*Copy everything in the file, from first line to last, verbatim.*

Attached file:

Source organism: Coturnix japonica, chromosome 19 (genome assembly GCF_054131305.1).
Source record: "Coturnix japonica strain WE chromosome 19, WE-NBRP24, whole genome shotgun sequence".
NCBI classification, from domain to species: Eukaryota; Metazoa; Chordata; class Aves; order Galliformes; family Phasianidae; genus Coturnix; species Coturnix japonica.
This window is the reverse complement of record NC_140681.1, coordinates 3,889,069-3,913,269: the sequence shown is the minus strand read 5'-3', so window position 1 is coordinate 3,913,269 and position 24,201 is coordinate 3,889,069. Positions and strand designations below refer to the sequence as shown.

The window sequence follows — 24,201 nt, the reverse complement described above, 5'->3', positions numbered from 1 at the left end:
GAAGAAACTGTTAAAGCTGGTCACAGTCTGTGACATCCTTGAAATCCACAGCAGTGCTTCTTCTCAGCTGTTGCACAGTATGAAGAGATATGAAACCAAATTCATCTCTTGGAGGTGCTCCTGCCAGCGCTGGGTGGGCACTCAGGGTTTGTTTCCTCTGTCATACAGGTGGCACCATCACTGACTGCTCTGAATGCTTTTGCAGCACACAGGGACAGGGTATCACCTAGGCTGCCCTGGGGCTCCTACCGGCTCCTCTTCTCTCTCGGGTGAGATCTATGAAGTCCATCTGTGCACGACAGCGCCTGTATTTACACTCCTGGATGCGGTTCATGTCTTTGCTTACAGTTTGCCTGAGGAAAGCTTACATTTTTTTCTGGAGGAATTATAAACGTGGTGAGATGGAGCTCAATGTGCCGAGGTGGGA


Source organism: Coturnix japonica, chromosome 19 (genome assembly GCF_054131305.1).
Source record: "Coturnix japonica strain WE chromosome 19, WE-NBRP24, whole genome shotgun sequence".
NCBI classification, from domain to species: Eukaryota; Metazoa; Chordata; class Aves; order Galliformes; family Phasianidae; genus Coturnix; species Coturnix japonica.
This window is the reverse complement of record NC_140681.1, coordinates 3,889,069-3,913,269: the sequence shown is the minus strand read 5'-3', so window position 1 is coordinate 3,913,269 and position 24,201 is coordinate 3,889,069. Positions and strand designations below refer to the sequence as shown.

The window sequence follows — 24,201 nt, the reverse complement described above, 5'->3', positions numbered from 1 at the left end:
GAAGAAACTGTTAAAGCTGGTCACAGTCTGTGACATCCTTGAAATCCACAGCAGTGCTTCTTCTCAGCTGTTGCACAGTATGAAGAGATATGAAACCAAATTCATCTCTTGGAGGTGCTCCTGCCAGCGCTGGGTGGGCACTCAGGGTTTGTTTCCTCTGTCATACAGGTGGCACCATCACTGACTGCTCTGAATGCTTTTGCAGCACACAGGGACAGGGTATCACCTAGGCTGCCCTGGGGCTCCTACCGGCTCCTCTTCTCTCTCGGGTGAGATCTATGAAGTCCATCTGTGCACGACAGCGCCTGTATTTACACTCCTGGATGCGGTTCATGTCTTTGCTTACAGTTTGCCTGAGGAAAGCTTACATTTTTTTCTGGAGGAATTATAAACGTGGTGAGATGGAGCTCAATGTGCCGAGGTGGGA